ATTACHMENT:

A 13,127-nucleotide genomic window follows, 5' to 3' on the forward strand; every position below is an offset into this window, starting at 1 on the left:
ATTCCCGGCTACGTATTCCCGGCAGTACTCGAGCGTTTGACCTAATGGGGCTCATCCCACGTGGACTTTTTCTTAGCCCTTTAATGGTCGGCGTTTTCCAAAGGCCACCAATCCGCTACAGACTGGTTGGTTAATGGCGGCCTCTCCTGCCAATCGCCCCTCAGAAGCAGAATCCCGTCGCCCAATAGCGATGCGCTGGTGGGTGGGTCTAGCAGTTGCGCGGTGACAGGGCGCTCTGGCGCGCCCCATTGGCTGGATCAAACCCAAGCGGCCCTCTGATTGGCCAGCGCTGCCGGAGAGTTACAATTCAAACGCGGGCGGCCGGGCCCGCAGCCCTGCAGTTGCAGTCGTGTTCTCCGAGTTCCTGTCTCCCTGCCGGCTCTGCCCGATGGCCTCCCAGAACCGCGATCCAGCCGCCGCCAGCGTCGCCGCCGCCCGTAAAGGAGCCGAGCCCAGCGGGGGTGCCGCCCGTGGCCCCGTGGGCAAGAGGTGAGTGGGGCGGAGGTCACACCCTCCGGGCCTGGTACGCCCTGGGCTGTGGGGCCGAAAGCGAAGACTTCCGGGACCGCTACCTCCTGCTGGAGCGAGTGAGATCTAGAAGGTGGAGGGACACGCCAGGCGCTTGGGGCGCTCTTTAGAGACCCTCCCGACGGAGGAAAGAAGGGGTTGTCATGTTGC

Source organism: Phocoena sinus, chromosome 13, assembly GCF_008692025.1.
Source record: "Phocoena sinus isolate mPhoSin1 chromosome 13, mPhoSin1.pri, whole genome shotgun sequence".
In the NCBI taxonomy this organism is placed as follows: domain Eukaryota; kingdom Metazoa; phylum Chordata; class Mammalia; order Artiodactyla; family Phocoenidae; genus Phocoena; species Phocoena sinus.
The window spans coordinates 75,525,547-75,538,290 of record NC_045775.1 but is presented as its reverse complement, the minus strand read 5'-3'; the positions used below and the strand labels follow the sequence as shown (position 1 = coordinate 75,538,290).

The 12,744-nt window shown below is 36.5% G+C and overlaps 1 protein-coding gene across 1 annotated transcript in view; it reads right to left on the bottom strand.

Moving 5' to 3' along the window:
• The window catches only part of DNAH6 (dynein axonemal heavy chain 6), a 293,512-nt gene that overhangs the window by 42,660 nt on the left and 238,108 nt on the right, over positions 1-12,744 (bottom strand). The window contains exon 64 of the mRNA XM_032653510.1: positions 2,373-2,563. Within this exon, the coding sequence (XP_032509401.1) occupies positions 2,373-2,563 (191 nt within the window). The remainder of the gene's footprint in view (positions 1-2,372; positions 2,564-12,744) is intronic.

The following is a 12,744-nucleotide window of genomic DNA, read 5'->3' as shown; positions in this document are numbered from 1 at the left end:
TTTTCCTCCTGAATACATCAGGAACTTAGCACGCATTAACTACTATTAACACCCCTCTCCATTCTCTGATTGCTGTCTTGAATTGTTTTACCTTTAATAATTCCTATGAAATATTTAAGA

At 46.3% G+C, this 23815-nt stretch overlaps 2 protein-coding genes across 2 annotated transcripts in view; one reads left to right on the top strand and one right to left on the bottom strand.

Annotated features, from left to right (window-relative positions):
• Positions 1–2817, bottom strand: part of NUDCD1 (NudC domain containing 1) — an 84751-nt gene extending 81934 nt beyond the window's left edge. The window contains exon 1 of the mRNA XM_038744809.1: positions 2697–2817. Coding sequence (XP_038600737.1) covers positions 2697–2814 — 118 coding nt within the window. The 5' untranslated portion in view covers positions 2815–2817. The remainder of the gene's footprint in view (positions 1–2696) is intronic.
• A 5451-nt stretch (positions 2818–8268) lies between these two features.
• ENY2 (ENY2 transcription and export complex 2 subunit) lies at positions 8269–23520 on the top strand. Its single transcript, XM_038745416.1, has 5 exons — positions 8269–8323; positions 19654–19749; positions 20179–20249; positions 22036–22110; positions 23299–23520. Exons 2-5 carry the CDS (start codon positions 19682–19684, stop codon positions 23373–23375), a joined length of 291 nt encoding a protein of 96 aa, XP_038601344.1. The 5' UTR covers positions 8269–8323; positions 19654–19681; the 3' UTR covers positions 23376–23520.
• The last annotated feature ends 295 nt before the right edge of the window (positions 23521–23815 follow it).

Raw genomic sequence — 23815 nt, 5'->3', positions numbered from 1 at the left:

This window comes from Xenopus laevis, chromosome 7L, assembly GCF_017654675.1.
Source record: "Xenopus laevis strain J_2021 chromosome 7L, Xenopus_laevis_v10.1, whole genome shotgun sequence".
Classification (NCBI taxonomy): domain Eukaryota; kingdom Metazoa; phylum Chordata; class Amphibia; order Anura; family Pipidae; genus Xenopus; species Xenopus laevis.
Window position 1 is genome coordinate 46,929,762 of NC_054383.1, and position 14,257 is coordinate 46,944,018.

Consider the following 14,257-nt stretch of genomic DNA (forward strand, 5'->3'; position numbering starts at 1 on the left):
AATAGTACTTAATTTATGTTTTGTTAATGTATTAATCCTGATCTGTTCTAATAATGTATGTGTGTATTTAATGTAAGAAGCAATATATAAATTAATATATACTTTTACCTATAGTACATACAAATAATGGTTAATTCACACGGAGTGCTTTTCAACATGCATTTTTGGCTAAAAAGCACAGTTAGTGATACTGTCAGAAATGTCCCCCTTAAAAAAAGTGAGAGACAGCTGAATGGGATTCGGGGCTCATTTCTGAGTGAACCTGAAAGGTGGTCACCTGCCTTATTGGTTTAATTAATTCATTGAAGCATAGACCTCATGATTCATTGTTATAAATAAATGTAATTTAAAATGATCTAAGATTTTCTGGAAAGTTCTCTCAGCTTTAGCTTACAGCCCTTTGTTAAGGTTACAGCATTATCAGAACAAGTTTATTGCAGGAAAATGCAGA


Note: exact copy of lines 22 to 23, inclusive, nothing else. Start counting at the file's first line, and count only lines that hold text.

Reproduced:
Window position 1 is genome coordinate 46,929,762 of NC_054383.1, and position 14,257 is coordinate 46,944,018.

Consider the following 14,257-nt stretch of genomic DNA (forward strand, 5'->3'; position numbering starts at 1 on the left):